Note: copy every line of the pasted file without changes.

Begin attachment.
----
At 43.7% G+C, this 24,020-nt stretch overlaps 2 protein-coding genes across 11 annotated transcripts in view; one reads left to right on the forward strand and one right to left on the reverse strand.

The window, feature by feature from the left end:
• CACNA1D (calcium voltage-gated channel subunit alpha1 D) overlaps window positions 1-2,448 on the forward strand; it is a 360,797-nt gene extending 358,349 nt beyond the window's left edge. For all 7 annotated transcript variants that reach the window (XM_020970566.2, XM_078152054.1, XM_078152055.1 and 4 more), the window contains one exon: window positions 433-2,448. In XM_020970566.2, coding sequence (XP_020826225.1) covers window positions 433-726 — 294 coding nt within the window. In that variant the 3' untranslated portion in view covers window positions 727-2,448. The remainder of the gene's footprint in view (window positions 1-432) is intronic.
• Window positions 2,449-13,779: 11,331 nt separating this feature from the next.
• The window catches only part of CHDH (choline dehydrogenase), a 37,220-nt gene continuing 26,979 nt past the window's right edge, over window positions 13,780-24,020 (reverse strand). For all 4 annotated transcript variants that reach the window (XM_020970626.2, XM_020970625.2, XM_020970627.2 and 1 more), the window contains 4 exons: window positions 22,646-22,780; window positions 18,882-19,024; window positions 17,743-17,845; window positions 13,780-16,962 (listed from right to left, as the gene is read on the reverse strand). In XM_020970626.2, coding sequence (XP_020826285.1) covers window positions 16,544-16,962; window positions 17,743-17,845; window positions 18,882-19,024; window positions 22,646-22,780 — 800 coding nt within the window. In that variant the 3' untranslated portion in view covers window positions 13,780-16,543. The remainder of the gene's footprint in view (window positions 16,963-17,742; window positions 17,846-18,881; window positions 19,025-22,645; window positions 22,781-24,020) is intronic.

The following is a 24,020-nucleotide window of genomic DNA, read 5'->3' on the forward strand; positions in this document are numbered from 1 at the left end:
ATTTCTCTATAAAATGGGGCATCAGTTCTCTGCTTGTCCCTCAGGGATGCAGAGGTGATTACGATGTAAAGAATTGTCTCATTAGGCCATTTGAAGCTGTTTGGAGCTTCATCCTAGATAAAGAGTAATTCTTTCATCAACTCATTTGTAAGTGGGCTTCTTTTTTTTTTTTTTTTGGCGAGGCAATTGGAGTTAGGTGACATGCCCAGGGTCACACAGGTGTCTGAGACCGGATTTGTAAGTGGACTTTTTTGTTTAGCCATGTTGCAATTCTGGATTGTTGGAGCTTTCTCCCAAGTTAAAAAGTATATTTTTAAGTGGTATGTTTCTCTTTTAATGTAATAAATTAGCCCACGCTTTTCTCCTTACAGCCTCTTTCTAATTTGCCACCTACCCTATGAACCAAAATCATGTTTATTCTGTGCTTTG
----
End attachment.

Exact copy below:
At 43.7% G+C, this 24,020-nt stretch overlaps 2 protein-coding genes across 11 annotated transcripts in view; one reads left to right on the forward strand and one right to left on the reverse strand.

The window, feature by feature from the left end:
• CACNA1D (calcium voltage-gated channel subunit alpha1 D) overlaps window positions 1-2,448 on the forward strand; it is a 360,797-nt gene extending 358,349 nt beyond the window's left edge. For all 7 annotated transcript variants that reach the window (XM_020970566.2, XM_078152054.1, XM_078152055.1 and 4 more), the window contains one exon: window positions 433-2,448. In XM_020970566.2, coding sequence (XP_020826225.1) covers window positions 433-726 — 294 coding nt within the window. In that variant the 3' untranslated portion in view covers window positions 727-2,448. The remainder of the gene's footprint in view (window positions 1-432) is intronic.
• Window positions 2,449-13,779: 11,331 nt separating this feature from the next.
• The window catches only part of CHDH (choline dehydrogenase), a 37,220-nt gene continuing 26,979 nt past the window's right edge, over window positions 13,780-24,020 (reverse strand). For all 4 annotated transcript variants that reach the window (XM_020970626.2, XM_020970625.2, XM_020970627.2 and 1 more), the window contains 4 exons: window positions 22,646-22,780; window positions 18,882-19,024; window positions 17,743-17,845; window positions 13,780-16,962 (listed from right to left, as the gene is read on the reverse strand). In XM_020970626.2, coding sequence (XP_020826285.1) covers window positions 16,544-16,962; window positions 17,743-17,845; window positions 18,882-19,024; window positions 22,646-22,780 — 800 coding nt within the window. In that variant the 3' untranslated portion in view covers window positions 13,780-16,543. The remainder of the gene's footprint in view (window positions 16,963-17,742; window positions 17,846-18,881; window positions 19,025-22,645; window positions 22,781-24,020) is intronic.

The following is a 24,020-nucleotide window of genomic DNA, read 5'->3' on the forward strand; positions in this document are numbered from 1 at the left end:
ATTTCTCTATAAAATGGGGCATCAGTTCTCTGCTTGTCCCTCAGGGATGCAGAGGTGATTACGATGTAAAGAATTGTCTCATTAGGCCATTTGAAGCTGTTTGGAGCTTCATCCTAGATAAAGAGTAATTCTTTCATCAACTCATTTGTAAGTGGGCTTCTTTTTTTTTTTTTTTTGGCGAGGCAATTGGAGTTAGGTGACATGCCCAGGGTCACACAGGTGTCTGAGACCGGATTTGTAAGTGGACTTTTTTGTTTAGCCATGTTGCAATTCTGGATTGTTGGAGCTTTCTCCCAAGTTAAAAAGTATATTTTTAAGTGGTATGTTTCTCTTTTAATGTAATAAATTAGCCCACGCTTTTCTCCTTACAGCCTCTTTCTAATTTGCCACCTACCCTATGAACCAAAATCATGTTTATTCTGTGCTTTG